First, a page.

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Victims of Medical Accidents Deprived of Access to Justice

In his speech to the Commons Kenneth Clarke portrayed a Legal Aid budget which was out of control, with annual spending of £914m.  The suggestion made was that the only beneficiaries of the present funding scheme were the “fat cat” lawyers.  Against this background, he sought to introduce planned cuts of £340m.

Jonathan Freedland in the Guardian newspaper on 16 November eloquently wrote of the true impact on access to justice.  He referred to “the idea that underpinned the establishment of Legal Aid after the war.  That a true welfare state should provide universal access not only to education and health but to justice”.  He pointed out that “equality before the law has to mean equal access to the law.”  In his view (and a view shared by many others), the planned cuts will undoubtedly have a serious impact on access to justice.

As part of this planned spending cut we are told that Legal Aid will be denied to those seeking to bring a claim for compensation for medical negligence.

Medical negligence, also known as clinical negligence, only amounts to a mere 1.85% of the entire Legal Aid budget.  The current scheme of public funding ensures that those of a low income, who are the victims of a medical mistake, can get access to justice.  Without such a scheme they will have no alternative but to try and find a solicitor who is willing to take their case on, on a “no win no fee basis”.  Inevitably this may be difficult.

The outcome of clinical negligence claims is notoriously difficult to predict.   At the time of initial instruction the lawyer will not have sight of any medical records, or access to expert medical opinion and will only have the client’s version of events.  Notwithstanding, he is required to assess the merits of any claim for compensation and decide whether or not to offer legal representation.  Even with formal claims screening procedures and risk assessment it remains difficult to accurately predict case outcome.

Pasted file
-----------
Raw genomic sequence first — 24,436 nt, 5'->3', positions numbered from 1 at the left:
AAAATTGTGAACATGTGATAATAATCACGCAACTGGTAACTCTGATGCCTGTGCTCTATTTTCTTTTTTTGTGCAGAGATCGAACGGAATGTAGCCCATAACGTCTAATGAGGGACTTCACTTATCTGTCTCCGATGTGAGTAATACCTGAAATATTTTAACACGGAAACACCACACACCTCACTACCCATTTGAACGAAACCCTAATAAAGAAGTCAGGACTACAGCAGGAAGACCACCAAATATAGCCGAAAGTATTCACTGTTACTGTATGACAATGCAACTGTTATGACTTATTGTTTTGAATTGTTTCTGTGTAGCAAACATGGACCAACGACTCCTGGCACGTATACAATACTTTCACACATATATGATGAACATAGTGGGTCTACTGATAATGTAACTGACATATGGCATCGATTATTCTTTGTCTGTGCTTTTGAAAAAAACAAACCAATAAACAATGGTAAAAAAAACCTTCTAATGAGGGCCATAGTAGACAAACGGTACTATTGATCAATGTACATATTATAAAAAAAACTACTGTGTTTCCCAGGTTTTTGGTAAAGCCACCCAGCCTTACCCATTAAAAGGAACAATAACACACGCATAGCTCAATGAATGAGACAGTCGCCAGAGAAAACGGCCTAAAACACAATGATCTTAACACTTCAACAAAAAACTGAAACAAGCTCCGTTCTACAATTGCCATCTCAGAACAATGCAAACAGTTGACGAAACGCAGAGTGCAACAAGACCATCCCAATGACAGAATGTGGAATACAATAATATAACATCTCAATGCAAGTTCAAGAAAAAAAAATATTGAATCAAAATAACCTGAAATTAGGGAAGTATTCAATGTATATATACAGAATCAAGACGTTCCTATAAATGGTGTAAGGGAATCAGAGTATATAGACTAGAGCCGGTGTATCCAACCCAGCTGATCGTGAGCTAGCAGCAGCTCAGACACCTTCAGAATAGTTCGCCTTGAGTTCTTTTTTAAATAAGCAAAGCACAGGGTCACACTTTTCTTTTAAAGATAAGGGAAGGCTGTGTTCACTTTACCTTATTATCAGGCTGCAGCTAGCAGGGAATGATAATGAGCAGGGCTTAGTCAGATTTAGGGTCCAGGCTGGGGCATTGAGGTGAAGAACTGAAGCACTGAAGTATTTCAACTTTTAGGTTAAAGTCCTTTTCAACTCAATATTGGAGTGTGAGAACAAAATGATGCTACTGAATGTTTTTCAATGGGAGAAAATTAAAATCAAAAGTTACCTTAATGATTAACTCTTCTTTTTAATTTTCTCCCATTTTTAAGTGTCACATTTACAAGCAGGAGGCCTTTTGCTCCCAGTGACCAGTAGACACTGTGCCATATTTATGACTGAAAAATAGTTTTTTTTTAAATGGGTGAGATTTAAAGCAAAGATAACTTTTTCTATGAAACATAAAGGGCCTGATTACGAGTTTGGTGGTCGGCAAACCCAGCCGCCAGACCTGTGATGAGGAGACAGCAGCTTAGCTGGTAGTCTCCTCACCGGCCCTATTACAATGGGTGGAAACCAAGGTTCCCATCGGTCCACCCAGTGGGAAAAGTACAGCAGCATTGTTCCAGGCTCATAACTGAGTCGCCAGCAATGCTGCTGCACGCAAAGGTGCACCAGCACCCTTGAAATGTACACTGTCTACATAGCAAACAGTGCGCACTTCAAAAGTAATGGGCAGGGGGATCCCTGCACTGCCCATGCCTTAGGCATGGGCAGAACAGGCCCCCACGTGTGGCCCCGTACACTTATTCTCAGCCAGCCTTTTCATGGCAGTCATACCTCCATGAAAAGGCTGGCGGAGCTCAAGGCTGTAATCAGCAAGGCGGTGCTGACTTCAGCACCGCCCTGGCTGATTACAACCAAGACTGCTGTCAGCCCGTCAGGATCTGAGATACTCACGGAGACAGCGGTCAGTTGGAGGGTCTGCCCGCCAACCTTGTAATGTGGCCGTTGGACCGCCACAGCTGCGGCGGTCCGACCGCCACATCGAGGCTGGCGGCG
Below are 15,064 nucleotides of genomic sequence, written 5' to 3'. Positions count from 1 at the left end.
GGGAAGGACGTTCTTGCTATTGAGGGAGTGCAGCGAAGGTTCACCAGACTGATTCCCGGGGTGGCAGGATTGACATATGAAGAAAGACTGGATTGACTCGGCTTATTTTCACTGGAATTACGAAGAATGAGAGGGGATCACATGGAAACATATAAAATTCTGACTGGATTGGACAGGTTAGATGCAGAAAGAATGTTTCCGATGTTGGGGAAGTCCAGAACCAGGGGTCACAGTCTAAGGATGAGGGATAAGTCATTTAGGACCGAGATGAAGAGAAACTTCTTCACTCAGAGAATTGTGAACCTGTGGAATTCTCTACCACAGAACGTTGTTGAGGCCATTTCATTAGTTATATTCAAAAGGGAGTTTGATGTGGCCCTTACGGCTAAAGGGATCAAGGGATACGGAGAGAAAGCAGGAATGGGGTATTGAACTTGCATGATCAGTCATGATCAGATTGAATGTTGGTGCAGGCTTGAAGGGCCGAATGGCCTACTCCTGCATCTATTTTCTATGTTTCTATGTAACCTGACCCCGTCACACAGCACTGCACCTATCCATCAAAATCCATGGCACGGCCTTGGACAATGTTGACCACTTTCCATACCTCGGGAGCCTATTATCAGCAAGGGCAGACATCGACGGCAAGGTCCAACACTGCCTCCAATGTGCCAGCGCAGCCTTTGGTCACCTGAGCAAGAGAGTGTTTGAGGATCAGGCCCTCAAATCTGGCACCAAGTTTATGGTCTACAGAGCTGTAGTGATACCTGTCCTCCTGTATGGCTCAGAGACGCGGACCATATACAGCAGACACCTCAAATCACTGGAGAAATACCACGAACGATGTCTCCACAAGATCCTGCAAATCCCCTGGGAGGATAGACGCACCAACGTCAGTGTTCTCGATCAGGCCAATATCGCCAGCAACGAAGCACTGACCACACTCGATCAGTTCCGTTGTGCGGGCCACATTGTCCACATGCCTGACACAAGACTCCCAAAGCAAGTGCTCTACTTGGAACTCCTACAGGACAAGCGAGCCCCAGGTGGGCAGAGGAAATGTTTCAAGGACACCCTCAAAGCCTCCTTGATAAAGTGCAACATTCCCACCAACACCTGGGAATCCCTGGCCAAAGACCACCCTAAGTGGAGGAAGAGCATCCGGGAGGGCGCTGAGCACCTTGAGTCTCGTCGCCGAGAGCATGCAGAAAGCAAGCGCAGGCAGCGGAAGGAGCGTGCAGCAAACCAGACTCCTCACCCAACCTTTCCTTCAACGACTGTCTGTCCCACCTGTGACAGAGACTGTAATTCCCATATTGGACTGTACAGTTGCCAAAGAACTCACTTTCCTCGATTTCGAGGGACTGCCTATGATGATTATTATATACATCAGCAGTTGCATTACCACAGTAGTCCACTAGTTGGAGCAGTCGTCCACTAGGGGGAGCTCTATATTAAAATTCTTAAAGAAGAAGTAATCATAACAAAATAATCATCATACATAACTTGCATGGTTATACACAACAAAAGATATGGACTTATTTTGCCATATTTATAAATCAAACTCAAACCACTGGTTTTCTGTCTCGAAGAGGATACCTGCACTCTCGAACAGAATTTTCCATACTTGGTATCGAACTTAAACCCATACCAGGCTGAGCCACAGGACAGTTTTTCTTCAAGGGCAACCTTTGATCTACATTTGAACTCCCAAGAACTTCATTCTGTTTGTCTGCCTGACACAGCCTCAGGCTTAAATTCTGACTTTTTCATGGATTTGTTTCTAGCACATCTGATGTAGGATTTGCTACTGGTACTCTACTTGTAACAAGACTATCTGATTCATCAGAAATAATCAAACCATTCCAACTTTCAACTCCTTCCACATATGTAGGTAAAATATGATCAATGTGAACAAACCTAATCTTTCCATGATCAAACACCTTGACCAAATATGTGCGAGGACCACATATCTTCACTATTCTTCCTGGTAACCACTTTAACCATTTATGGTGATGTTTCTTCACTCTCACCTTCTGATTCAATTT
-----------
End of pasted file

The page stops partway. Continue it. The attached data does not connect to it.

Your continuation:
Many lawyers are reluctant to take clinical negligence cases on on a "no win, no fee" basis because they are adverse to risk, and perhaps quite reasonably, do not wish to gamble their fees dependent on a successful outcome, where the prospects of success are unclear.  As a consequence it is inevitable that only the most clear cut cases will be taken on.  In this way many whose lives have been destroyed by medical negligence will be denied recourse to justice.  There is no other profession or service industry where payment for services is conditional on success.

The conditional fee agreement scheme when introduced allowed lawyers who took on cases, (and thereby effectively gambled payment of their fees dependent on a successful outcome and also agreed to wait for payment), to charge a success fee to reflect such risks and the cost of delayed payment.  It was made clear that in assessing risks it was necessary not only to look at the risks or prospects of success in an individual case, but to consider the overall level of risk in relation to all client matters.  There would be winning and losing cases in equal measures.  Statistically, provided the success fee was adequate, the winning cases would pay for the losing cases where costs had to be written off.

Kenneth Clarke’s proposals rely upon a continuance of the current regime of “no win no fee” agreements, which suggests that he obviously has not read or considered in any detail Lord Jackson costs review and proposals for change to the current “no win no fee” scheme.

If the current plans and recommendations are implemented it is difficult to envisage precisely what help will be available to the many victims of medical injury who, through no fault of their own, may no longer be able to bring a claim for compensation.